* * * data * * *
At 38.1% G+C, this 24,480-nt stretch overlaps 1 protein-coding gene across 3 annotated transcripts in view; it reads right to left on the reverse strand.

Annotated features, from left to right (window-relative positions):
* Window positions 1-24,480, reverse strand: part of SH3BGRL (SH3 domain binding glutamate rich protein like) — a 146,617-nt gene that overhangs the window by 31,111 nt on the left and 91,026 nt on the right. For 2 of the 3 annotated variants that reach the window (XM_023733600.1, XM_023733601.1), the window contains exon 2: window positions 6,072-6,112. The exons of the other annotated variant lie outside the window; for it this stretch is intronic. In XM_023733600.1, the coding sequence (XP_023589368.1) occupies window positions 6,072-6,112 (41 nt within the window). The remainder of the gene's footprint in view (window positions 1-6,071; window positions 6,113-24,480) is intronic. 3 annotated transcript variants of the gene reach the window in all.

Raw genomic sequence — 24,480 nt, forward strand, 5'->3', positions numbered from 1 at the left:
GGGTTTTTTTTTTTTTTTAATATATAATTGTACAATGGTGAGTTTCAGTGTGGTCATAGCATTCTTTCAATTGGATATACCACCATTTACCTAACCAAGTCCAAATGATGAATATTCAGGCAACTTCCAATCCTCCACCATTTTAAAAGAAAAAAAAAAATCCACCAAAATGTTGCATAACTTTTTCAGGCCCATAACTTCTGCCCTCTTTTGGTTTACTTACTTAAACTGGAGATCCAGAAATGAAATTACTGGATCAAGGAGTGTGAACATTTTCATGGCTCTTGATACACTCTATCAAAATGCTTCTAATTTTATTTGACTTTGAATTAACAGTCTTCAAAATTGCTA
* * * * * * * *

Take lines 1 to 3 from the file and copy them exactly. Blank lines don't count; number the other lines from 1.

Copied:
At 38.1% G+C, this 24,480-nt stretch overlaps 1 protein-coding gene across 3 annotated transcripts in view; it reads right to left on the reverse strand.

Annotated features, from left to right (window-relative positions):
* Window positions 1-24,480, reverse strand: part of SH3BGRL (SH3 domain binding glutamate rich protein like) — a 146,617-nt gene that overhangs the window by 31,111 nt on the left and 91,026 nt on the right. For 2 of the 3 annotated variants that reach the window (XM_023733600.1, XM_023733601.1), the window contains exon 2: window positions 6,072-6,112. The exons of the other annotated variant lie outside the window; for it this stretch is intronic. In XM_023733600.1, the coding sequence (XP_023589368.1) occupies window positions 6,072-6,112 (41 nt within the window). The remainder of the gene's footprint in view (window positions 1-6,071; window positions 6,113-24,480) is intronic. 3 annotated transcript variants of the gene reach the window in all.